in section 1125.1 of the Code.*fn3 Brinser v. Cumberland-Perry Area Vocational-Technical School Joint-Operating Committee, 44 Pa. Commonwealth Ct. 554, 405 A.2d 964 (1979), aff'd, 494 Pa. 123, 430 A.2d 276 (1981).
[ 104 Pa. Commw. Page 18]
Petitioner's suspension was based on Section 1124(2) of the Code, curtailment of an educational program. Petitioner does not dispute that the program was properly curtailed. Nor does he dispute that his suspension would have been proper under Section 1125.1 if it had occurred after the 1983-84 school year. His sole challenge is to the procedure the Board chose to follow which resulted in Petitioner's suspension being postponed until the year following the program's curtailment. Petitioner contends that in order for a suspension to be valid, it must occur concurrently with the statutory reason on which it is based.
Petitioner argues that Sections 1124 and 1125.1 must be interpreted as requiring notice of suspension, based on the curtailment of an education program, to be given no later than the end of the school year in which the curtailment occurred. Otherwise, he asserts, the statutory reason is not present and the "window of opportunity" in which suspension is proper has been forfeited. We do not find Petitioner's argument persuasive in light of recent interpretations of the Code.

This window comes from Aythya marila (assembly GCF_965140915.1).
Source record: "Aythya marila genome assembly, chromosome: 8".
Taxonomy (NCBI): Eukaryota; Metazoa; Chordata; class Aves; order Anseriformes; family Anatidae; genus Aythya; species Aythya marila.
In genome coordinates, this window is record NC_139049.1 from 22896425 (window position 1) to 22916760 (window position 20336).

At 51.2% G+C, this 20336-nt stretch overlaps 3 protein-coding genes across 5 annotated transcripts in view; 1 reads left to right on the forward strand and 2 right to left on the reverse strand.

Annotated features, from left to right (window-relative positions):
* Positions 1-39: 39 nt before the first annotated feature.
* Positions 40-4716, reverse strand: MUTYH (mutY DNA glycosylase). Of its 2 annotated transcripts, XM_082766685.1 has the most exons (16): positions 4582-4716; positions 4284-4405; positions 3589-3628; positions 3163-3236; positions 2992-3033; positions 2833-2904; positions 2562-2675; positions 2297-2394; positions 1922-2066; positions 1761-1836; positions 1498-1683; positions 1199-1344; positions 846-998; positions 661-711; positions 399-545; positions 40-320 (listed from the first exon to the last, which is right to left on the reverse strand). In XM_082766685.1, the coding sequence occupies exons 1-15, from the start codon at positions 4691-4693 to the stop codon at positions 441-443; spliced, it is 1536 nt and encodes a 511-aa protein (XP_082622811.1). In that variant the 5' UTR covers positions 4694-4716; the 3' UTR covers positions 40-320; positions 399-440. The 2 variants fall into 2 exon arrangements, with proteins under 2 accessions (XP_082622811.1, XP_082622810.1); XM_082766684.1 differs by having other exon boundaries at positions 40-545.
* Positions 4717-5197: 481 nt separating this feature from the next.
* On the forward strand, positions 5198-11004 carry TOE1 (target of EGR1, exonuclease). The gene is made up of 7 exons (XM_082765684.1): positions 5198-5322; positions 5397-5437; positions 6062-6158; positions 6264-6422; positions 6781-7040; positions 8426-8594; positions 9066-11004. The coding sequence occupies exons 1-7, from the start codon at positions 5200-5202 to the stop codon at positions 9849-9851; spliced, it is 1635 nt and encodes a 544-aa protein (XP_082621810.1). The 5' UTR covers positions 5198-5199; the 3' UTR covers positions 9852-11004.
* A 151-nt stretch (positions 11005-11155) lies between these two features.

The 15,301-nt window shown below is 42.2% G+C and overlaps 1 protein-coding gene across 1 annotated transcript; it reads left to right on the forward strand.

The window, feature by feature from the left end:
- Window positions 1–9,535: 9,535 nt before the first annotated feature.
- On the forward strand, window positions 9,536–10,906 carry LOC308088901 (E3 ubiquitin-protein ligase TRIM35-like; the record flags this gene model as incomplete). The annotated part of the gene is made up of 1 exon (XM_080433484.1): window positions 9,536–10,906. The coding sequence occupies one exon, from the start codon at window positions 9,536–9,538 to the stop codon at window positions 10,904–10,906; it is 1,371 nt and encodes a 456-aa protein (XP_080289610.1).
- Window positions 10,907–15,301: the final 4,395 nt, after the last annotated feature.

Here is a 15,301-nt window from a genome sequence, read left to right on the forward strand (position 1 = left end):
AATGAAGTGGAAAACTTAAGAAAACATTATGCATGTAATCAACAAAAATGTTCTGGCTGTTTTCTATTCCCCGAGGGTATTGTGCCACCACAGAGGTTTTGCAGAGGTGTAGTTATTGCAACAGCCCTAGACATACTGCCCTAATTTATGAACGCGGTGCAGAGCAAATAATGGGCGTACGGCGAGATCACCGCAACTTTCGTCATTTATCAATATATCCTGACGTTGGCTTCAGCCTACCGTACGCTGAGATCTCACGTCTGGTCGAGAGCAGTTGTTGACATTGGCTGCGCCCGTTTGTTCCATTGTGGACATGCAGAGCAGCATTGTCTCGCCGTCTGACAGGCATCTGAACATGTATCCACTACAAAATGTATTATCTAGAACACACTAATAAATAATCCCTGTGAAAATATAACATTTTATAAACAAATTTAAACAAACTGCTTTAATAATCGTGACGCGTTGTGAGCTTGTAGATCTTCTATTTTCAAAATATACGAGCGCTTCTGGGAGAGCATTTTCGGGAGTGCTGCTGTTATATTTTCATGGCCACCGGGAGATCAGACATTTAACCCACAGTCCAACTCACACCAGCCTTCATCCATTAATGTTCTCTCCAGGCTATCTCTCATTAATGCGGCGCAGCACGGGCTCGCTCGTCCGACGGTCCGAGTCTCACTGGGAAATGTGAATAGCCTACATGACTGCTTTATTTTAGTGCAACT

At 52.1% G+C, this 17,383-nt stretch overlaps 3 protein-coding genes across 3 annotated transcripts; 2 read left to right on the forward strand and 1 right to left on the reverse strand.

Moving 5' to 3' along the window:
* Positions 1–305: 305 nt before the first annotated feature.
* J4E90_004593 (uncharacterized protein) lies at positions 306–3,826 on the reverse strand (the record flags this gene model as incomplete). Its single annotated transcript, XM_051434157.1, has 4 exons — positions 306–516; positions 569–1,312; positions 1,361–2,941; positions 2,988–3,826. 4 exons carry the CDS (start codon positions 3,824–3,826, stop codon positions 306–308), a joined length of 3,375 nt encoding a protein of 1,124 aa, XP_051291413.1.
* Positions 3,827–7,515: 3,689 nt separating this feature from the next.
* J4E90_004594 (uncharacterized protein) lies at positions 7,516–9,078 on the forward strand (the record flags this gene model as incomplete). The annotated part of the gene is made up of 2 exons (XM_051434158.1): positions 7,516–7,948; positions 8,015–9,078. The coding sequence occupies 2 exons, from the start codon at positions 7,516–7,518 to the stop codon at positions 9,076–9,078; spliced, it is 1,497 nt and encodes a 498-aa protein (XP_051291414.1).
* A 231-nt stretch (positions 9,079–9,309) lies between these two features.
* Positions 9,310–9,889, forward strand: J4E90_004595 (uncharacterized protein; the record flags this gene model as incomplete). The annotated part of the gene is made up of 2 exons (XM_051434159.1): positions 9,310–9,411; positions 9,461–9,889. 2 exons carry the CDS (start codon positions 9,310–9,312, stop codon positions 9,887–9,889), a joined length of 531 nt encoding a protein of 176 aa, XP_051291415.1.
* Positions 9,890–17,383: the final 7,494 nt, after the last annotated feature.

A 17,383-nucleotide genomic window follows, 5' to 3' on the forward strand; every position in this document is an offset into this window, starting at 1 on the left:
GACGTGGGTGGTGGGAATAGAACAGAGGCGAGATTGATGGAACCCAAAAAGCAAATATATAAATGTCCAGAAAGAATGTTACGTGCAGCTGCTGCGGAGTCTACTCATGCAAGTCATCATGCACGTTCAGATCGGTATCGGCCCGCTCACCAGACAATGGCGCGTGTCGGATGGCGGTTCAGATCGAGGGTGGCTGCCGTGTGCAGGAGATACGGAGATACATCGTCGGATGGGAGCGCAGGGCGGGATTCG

In Bristol Township School District v. Karafin, 508 Pa. 409, 498 A.2d 824 (1985), aff'g 84 Pa. Commonwealth Ct. 52, 478 A.2d 539 (1984), our state Supreme Court held that suspended teachers who qualify for the
[ 104 Pa. Commw. Page 19]
sabbatical leave of Section 1166 of the Code*fn4 cannot be denied that benefit, and that the grant of the mandated leave extends their employment for another school year, delaying the notice of suspension until that time. The Supreme Court noted that Section 1125.1 of the Code, which provides the statutory formula for determining who is to be suspended, would "not come into play until after the teacher returns from sabbatical leave." Id. at 417, 498 A.2d at 829 (1985).